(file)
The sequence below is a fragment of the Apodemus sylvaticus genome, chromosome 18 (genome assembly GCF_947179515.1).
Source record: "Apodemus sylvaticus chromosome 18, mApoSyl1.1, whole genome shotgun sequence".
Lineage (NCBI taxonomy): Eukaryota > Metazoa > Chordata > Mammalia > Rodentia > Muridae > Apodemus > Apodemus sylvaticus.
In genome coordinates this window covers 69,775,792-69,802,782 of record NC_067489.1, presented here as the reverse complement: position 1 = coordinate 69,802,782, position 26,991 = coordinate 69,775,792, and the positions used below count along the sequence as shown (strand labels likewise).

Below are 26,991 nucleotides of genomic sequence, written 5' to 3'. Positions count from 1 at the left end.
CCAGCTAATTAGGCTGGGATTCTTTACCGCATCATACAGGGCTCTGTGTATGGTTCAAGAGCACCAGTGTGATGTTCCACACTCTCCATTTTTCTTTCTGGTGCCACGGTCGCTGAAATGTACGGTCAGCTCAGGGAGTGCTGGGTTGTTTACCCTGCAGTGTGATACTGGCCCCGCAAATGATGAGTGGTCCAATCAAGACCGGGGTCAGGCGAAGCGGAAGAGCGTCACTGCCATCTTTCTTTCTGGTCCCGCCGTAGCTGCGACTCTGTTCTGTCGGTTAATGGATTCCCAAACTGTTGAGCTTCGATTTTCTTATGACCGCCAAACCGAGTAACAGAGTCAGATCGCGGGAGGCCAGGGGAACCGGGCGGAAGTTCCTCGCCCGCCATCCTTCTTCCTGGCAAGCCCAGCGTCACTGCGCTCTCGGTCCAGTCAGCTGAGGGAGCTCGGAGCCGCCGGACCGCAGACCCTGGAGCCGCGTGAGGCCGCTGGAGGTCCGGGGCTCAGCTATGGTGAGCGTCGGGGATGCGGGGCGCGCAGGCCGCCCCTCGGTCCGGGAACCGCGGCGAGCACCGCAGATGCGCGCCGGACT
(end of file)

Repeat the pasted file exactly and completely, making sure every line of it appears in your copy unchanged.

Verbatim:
The sequence below is a fragment of the Apodemus sylvaticus genome, chromosome 18 (genome assembly GCF_947179515.1).
Source record: "Apodemus sylvaticus chromosome 18, mApoSyl1.1, whole genome shotgun sequence".
Lineage (NCBI taxonomy): Eukaryota > Metazoa > Chordata > Mammalia > Rodentia > Muridae > Apodemus > Apodemus sylvaticus.
In genome coordinates this window covers 69,775,792-69,802,782 of record NC_067489.1, presented here as the reverse complement: position 1 = coordinate 69,802,782, position 26,991 = coordinate 69,775,792, and the positions used below count along the sequence as shown (strand labels likewise).

Below are 26,991 nucleotides of genomic sequence, written 5' to 3'. Positions count from 1 at the left end.
CCAGCTAATTAGGCTGGGATTCTTTACCGCATCATACAGGGCTCTGTGTATGGTTCAAGAGCACCAGTGTGATGTTCCACACTCTCCATTTTTCTTTCTGGTGCCACGGTCGCTGAAATGTACGGTCAGCTCAGGGAGTGCTGGGTTGTTTACCCTGCAGTGTGATACTGGCCCCGCAAATGATGAGTGGTCCAATCAAGACCGGGGTCAGGCGAAGCGGAAGAGCGTCACTGCCATCTTTCTTTCTGGTCCCGCCGTAGCTGCGACTCTGTTCTGTCGGTTAATGGATTCCCAAACTGTTGAGCTTCGATTTTCTTATGACCGCCAAACCGAGTAACAGAGTCAGATCGCGGGAGGCCAGGGGAACCGGGCGGAAGTTCCTCGCCCGCCATCCTTCTTCCTGGCAAGCCCAGCGTCACTGCGCTCTCGGTCCAGTCAGCTGAGGGAGCTCGGAGCCGCCGGACCGCAGACCCTGGAGCCGCGTGAGGCCGCTGGAGGTCCGGGGCTCAGCTATGGTGAGCGTCGGGGATGCGGGGCGCGCAGGCCGCCCCTCGGTCCGGGAACCGCGGCGAGCACCGCAGATGCGCGCCGGACT